Meanwhile, the CentrePointe block itself actually regressed. The historic, dilapidated buildings on the original site were pounded into an ugly pit of rubble in 2008. In 2009, the developers topped the rubble with dirt, creating a downtown dust bowl. The poor drainage on the site meant that it turned into a mosquito-breeding pond whenever it rained – as it did a lot that summer.
In 2010 – in tacit acknowledgement that little was likely to happen on the site – the developers created a tiny horseless horse farm, complete with wooden fence.
Four years later, they blasted a 30-foot deep hole in the ground, and quickly erected cranes which have since been largely inactive. Today, the motionless cranes remain the only significant structures on the site. For the past two years, no progress has been made on CentrePointe.
The past eight years have seen the site move from a functioning part of the community to a blighted eyesore and nuisance.
As I read through the most recent CentrePointe developer screed [PDF] from this week lashing out at the city, the press, and social media for not coddling the developers enough, I reflected on the past eight years.
Eight years later, we’re left with an endless stream of empty promises, no jobs, and Lexington’s biggest hole. The plans for CentrePointe have become cheaper, smaller, later, and less grand. And less likely.
CentrePointe – or whatever it is ultimately called – will never be built until a competent developer takes over.
With their agreement with the city that they must fill in the site if it sits idle for more than 60 days, I expect that these developers will attempt to string the city along with superficial actions. Every couple of months, they’ll rearrange the deck chairs of this land-bound Titanic, but it is still doomed: They won’t actually build a thing.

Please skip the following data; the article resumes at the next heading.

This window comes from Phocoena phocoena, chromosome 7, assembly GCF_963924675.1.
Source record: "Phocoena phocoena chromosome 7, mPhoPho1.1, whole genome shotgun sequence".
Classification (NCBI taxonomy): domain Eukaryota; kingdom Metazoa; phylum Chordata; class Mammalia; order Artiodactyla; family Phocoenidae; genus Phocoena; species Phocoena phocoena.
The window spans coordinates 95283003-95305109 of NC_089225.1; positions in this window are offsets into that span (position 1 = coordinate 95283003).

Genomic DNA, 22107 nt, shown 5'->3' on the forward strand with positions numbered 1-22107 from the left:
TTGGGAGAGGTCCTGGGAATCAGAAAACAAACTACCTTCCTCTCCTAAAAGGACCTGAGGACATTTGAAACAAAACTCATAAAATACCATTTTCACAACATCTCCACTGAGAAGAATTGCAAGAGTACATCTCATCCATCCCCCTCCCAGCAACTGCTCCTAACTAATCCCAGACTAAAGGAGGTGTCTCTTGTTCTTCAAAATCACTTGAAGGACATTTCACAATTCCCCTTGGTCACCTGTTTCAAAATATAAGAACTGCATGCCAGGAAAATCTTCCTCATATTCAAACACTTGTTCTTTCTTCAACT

In writing about CentrePointe over the past eight years, I’ve declared CentrePointe a scam, a con, and a fraud. I must admit that I used these terms somewhat loosely and provocatively, and I always meant to.
I never intended the terms in a strictly legal sense. But why not? CentrePointe is definitely a bumbling eight-year-long failure on the part of developers, but could it actually sink to the legal qualification of criminal acts? Did the developers knowingly lie and deceive the public and public officials in a naked, greedy attempt to loot our treasury?
Is CentrePointe a crime?
Well, the developers certainly lied. They lied about the building. They lied about the design. They lied about the tenants. They lied about the financiers and the financing. They lied about the timeline. They lied about the business plan. They lied about what they spent. They lied about the economic benefits.
They’ve lied so much that they lose track of their lies.* And their lies are well-documented.
And if they actively deployed these lies to obtain public financial support for which they weren’t properly qualified, well, that sounds like fraud, attempted fraud, or conspiracy to commit fraud to me.
Is CentrePointe really a crime? I don’t know. But now – eight full years into this debacle – might be a good time to ask.
* In August 2014, for instance, they claimed that they had already spent $29.4 million on CentrePointe. In their screed just this week, they claimed the less impressive figure of $28.0 million. So, which is it?